Smithsonian Journeys Danube Issue

The Unhurried World of Pre-War Vienna

Author Stefan Zweig, who inspired Wes Anderson’s The Grand Budapest Hotel, recalls Austria at the dawn of the 20th century

In the tranquility of old Vienna, Stefan Zweig writes, one could never “dream how dangerous man can be.” This 1901 photograph shows a city market. (Bridgeman Images)
Smithsonian Journeys Quarterly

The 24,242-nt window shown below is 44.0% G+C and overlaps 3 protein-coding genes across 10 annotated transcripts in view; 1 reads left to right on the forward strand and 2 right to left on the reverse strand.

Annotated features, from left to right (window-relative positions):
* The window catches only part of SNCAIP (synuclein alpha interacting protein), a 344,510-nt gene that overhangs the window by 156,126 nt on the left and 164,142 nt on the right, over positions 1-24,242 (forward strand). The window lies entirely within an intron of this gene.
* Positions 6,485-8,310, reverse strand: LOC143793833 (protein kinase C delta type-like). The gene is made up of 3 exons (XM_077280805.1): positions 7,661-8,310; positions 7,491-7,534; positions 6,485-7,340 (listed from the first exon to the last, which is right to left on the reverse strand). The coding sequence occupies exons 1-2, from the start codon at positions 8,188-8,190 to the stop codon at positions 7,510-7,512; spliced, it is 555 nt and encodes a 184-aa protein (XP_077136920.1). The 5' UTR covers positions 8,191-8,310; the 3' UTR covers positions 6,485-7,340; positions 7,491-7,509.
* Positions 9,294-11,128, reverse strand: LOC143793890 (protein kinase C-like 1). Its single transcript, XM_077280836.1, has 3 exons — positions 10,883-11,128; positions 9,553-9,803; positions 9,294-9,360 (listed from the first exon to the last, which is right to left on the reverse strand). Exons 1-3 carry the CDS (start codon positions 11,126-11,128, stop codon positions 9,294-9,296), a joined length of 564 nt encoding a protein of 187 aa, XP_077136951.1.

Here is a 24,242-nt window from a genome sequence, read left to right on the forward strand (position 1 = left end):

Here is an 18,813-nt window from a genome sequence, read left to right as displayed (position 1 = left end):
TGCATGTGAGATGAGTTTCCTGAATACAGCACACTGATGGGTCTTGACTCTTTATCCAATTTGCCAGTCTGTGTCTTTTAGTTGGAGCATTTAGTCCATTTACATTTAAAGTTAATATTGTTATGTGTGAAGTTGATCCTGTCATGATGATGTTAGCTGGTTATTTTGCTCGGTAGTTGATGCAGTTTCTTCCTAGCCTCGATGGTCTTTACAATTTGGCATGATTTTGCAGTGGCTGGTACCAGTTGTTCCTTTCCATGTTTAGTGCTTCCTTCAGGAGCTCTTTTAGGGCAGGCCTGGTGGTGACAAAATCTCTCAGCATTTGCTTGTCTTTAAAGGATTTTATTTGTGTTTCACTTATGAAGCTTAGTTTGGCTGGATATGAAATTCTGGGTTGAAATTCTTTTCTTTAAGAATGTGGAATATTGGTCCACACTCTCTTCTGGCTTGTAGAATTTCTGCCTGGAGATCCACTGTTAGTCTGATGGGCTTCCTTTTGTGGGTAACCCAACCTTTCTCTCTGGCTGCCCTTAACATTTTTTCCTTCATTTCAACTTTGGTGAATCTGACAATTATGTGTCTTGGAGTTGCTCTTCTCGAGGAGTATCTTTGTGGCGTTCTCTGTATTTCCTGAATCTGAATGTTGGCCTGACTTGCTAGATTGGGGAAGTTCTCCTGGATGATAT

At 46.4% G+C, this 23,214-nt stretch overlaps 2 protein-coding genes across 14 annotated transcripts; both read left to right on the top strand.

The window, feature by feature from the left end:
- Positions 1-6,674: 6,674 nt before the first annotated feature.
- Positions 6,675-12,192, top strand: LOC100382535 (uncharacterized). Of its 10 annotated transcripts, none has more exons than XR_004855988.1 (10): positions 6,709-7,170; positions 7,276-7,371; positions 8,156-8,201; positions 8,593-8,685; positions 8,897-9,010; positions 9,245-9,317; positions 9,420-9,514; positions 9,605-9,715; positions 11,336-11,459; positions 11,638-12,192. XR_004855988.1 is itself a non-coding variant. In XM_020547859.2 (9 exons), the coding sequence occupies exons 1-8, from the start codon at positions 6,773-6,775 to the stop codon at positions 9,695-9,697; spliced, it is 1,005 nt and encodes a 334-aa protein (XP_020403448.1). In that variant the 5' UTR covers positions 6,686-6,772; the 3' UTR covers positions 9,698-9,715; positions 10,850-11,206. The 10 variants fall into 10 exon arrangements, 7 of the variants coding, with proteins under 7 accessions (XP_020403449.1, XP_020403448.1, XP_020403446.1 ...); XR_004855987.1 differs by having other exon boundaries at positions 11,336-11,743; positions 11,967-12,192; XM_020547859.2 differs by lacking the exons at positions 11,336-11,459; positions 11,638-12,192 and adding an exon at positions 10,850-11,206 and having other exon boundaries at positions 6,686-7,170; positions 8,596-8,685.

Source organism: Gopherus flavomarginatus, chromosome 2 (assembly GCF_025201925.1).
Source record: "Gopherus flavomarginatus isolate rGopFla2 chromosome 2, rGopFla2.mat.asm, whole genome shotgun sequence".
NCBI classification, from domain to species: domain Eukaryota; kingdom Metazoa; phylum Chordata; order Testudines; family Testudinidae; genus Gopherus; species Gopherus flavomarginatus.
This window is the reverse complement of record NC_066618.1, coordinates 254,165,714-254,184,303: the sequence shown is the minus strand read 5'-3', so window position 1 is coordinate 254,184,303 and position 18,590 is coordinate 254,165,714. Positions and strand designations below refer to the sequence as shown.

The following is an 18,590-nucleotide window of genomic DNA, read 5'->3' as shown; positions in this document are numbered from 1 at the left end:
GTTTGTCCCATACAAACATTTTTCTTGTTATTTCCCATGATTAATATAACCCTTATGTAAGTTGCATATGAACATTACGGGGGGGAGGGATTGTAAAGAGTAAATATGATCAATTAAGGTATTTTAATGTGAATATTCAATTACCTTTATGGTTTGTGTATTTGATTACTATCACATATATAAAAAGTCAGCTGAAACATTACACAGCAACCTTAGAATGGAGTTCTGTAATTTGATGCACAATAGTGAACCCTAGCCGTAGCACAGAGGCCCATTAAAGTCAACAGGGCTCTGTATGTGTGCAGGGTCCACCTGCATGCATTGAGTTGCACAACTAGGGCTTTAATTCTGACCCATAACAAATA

One lived well and easily and without cares in that old Vienna, and the Germans in the North looked with some annoyance and scorn upon their neighbors on the Danube who, instead of being “proficient” and maintaining rigid order, permitted themselves to enjoy life, ate well, took pleasure in feasts and theaters and, besides, made excellent music. Instead of German “proficiency,” which after all has embittered and disturbed the existence of all other peoples, and the forward chase and the greedy desire to get ahead of all others, in Vienna one loved to chat, cultivated a harmonious association, and lightheartedly and perhaps with lax conciliation permitted each one his share without envy. “Live and let live” was the famous Viennese motto, which today still seems to me to be more humane than all the categorical imperatives, and it maintained itself throughout all classes. Rich and poor, Czechs and Germans, Jews and Christians, lived peaceably together in spite of occasional chafing, and even the political and social movements were free of the terrible hatred which has penetrated the arteries of our time as a poisonous residue of the First World War. In the old Austria they still strove chivalrously, they abused each other in the news and in the parliament, but at the conclusion of their Ciceronian tirades, the selfsame representatives sat down together in friendship with a glass of beer or a cup of coffee and called each other [the familar] Du. Even when [Karl] Lueger, the leader of the anti-Semitic party, became mayor of the city, no change occurred in private affairs, and I personally must confess that neither in school nor at the university, nor in the world of literature, have I ever experienced the slightest suppression or indignity as a Jew. The hatred of country for country, of nation for nation, of one table for another, did not yet jump at one daily from the newspaper, it did not divide people from people and nations from nations; not yet had every herd and mass feeling become so disgustingly powerful in public life as today. Freedom in one’s private affairs, which is no longer considered comprehensible, was taken for granted. One did not look down upon tolerance as one does today as weakness and softness, but rather praised it as an ethical force.